Skip to main content

A novel DNA double-strand breaks biosensor based on fluorescence resonance energy transfer


Revealing the spatiotemporal behavior of DNA double-strand breaks (DSBs) is crucial for understanding the processes of DNA damage and repair. Traditionally, γH2AX and DNA damage response (DDR) factors have been used to detect DSBs using classical biochemical assays, such as antibody-based immunostaining. However, a reliable method to visualize and assess DSB activity real-time in living cells is yet to be established. Herein, we developed a novel DNA double-strand breaks biosensor (DSBS) based on fluorescence resonance energy transfer (FRET) by employing the H2AX and BRCT1 domains. By applying FRET imaging with DSBS, we show that DSBS specifically reacts to drug- or ionizing radiation (IR)-induced γH2AX activity, allowing for the quantification of DSB events at high spatiotemporal resolutions. Taken together, we provide a new experimental tool to evaluate the spatiotemporal dynamics of DNA double-strand breaks. Ultimately, our biosensor can be useful for elucidating the molecular mechanisms underlying DNA damage and repair processes.

Graphical abstract


DNA double-strand breaks (DSBs) are the most cytotoxic form of DNA damage within cells, leading to various detrimental consequences, including cell cycle transition, apoptosis, and mutations caused by DNA repair [1, 2]. In response to DSBs, cells trigger a complex posttranslational network known as DNA damage response (DDR). When the DDR pathway is initiated, the phosphorylation of the histone H2A variant H2AX forms at the site of DNA damage in the nucleosome [1]. The H2AX accounts for approximately 10%-15% of the H2A family [3] and the C-terminus of H2AX has a highly conserved serine residue. H2AX can be phosphorylated on Ser139 termed γH2AX in the presence of DNA damage, which has been used as a major indicator of DSB detection since it is the first step during the DNA damage and repair process. Based on previous studies, the phosphorylation of H2AX is regulated by three PI3K-related protein kinases such as ataxia telangiectasia mutated (ATM), ATM and Rad3-related (ATR), and DNA-dependent protein kinase catalytic subunit (DNA-PKcs) [4,5,6,7,8,9]. However, less is known about the molecular mechanisms involved in DNA damage and repair processes.

DDR factors contain single or multiple BRCA1 carboxy-terminal (BRCT) domains that bind to phosphorylated peptides, thereby participating in DNA repair and damage checkpoints [10, 11]. NFBD1/MDC1, a DNA damage checkpoint mediator, directly binds to γH2AX to form a DDR complex through hydrogen bonding between phosphor-Ser139 of H2AX and Arg1933 of MDC1 [6, 12]. BRCT or fork-head associated (FHA) domain-containing proteins, such as 53BP1, BRCA1, PTIP, MDC1, MRE11, RAD50, and NBS1, accumulate in foci and co-localize with γH2AX in response to DSBs [13,14,15,16,17]. In this way, foci are formed when DDR factors accumulate in conjunction with γH2AX, allowing for the evaluation and detection of DNA damage-induced DSBs in the nucleosome [18, 19].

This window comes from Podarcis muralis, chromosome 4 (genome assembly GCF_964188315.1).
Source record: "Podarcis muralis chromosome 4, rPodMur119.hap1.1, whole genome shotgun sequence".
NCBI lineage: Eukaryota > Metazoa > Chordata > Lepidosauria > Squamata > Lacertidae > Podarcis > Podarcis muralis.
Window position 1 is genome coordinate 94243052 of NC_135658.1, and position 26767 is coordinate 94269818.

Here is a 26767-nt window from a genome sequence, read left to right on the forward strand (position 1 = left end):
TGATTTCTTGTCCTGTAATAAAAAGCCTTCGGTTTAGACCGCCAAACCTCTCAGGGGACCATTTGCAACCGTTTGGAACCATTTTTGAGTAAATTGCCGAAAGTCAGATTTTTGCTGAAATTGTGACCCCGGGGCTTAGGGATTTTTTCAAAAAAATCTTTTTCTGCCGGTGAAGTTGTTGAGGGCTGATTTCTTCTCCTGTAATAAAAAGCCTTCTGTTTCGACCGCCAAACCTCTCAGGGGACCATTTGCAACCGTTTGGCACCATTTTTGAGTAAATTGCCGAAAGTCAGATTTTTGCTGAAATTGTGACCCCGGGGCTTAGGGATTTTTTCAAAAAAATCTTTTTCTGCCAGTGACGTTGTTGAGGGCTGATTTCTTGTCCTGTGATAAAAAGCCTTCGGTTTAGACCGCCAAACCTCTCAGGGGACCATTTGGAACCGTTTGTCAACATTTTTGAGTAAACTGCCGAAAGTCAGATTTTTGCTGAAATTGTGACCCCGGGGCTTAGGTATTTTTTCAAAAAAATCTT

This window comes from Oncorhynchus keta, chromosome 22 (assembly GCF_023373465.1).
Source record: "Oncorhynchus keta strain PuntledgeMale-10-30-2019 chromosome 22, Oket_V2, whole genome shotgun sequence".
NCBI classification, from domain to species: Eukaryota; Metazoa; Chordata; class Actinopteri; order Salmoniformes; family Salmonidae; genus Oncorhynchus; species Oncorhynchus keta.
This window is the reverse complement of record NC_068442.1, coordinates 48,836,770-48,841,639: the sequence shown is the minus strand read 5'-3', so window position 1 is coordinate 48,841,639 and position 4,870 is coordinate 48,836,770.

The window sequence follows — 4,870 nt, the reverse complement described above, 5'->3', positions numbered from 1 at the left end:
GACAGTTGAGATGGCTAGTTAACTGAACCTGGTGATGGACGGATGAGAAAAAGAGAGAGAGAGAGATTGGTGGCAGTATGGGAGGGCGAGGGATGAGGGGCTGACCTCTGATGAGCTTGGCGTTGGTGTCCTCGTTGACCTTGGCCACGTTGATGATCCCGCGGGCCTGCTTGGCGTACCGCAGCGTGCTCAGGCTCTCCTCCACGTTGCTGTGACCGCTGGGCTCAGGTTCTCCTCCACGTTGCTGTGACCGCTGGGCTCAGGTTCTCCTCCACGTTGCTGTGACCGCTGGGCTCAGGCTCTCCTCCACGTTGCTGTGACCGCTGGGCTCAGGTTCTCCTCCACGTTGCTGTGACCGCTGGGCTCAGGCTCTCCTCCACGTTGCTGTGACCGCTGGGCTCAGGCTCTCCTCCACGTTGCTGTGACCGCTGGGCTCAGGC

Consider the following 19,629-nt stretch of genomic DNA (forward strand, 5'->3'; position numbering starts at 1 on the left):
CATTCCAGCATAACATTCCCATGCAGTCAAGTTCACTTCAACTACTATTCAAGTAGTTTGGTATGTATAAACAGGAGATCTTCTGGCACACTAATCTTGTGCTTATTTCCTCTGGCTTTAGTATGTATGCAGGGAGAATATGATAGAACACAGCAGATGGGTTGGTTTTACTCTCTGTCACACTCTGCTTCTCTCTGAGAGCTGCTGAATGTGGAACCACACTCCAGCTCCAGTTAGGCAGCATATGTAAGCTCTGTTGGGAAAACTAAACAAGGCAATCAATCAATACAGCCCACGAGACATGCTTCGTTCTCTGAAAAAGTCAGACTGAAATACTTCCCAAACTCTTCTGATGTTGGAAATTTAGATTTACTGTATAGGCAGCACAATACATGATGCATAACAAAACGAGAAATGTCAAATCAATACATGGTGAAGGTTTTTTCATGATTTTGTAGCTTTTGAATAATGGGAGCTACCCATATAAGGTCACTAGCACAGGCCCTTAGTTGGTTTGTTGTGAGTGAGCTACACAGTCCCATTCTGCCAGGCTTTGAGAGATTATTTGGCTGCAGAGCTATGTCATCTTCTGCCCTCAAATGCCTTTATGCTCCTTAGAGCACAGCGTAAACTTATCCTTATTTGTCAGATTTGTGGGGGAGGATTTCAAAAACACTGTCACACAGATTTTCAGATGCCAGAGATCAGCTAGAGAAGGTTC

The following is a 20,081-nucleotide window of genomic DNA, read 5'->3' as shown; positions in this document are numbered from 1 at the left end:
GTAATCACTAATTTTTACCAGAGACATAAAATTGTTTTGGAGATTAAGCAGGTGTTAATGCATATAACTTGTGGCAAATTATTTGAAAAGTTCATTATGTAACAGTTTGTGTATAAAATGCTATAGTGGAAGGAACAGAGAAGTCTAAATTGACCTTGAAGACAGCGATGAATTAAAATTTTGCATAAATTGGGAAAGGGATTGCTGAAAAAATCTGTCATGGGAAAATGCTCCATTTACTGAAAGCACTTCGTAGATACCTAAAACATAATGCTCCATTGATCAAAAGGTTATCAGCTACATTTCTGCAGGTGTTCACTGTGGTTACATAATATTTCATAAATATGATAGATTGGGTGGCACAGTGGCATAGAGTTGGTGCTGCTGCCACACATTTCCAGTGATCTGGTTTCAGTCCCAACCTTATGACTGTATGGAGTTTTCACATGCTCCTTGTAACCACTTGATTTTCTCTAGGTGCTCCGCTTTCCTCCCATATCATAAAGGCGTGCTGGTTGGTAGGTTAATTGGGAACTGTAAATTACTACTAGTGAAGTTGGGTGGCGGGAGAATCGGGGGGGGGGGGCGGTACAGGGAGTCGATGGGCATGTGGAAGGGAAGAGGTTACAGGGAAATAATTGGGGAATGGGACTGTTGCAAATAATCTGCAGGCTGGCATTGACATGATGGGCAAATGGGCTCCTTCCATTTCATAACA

Until now, antibodies against γH2AX and immunofluorescence labeling have been commonly used to detect DSBs by measuring the amount of γH2AX formed. This method has been extended to other assays, including western blot, ELISA, and 2D gel electrophoresis. In spite of the popularity of these current tools, obtaining spatiotemporal and accurate information about DSBs from living specimens is still challenging. At present, DSBs are mostly analyzed in cell lysates or fixed cells, which limits the ability to provide real-time information about the state of a specimen. Furthermore, the results from these tools can be difficult to interpret due to the complexity of the technique, and when the target protein is present at low concentrations, the signal may be weak to detect and thus may not provide the desired level of accuracy. To address this problem, we develop a genetically-encoded DSB biosensor based on fluorescence resonance energy transfer (FRET) by employing the H2AX and BRCT1 domains derived from MDC1. Ratiometric FRET biosensors are powerful tools for studying the spatiotemporal dynamics of protein–protein interactions. In this work, the biosensor developed successfully detects and visualizes DSB events, measuring γH2AX activity at high spatiotemporal resolutions in living cells. Together, our study will provide a new perspective for elucidating the molecular mechanisms involved in DNA damage and repair processes, as well as a valuable tool to develop a therapeutic approach for various pathophysiology implicated in DNA damage-induced DSBs.

Materials and methods

Construction of DNA plasmids